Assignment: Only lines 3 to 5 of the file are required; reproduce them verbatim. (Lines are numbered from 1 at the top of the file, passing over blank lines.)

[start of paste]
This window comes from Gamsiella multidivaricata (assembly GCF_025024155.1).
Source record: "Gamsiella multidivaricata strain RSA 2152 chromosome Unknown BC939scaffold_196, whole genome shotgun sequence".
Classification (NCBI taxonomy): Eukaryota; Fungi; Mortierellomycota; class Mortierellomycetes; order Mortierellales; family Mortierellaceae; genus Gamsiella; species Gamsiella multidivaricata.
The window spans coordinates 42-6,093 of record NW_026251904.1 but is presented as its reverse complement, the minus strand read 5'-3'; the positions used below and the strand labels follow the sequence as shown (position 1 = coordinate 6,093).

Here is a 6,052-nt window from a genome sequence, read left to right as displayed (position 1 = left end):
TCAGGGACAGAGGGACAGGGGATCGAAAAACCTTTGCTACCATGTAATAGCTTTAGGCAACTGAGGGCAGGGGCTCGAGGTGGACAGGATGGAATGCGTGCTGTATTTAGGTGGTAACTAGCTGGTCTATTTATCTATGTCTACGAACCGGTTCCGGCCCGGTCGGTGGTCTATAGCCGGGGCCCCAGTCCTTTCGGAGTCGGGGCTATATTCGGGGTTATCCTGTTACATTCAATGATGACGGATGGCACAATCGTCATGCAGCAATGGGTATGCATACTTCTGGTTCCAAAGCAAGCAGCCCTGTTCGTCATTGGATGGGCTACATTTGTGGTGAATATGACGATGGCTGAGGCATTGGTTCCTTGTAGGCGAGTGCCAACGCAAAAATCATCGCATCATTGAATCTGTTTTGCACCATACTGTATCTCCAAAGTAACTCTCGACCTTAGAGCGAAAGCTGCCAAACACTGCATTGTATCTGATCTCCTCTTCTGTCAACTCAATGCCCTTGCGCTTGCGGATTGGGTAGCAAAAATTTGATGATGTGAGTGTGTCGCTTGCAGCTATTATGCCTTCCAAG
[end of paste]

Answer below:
Classification (NCBI taxonomy): Eukaryota; Fungi; Mortierellomycota; class Mortierellomycetes; order Mortierellales; family Mortierellaceae; genus Gamsiella; species Gamsiella multidivaricata.
The window spans coordinates 42-6,093 of record NW_026251904.1 but is presented as its reverse complement, the minus strand read 5'-3'; the positions used below and the strand labels follow the sequence as shown (position 1 = coordinate 6,093).

Here is a 6,052-nt window from a genome sequence, read left to right as displayed (position 1 = left end):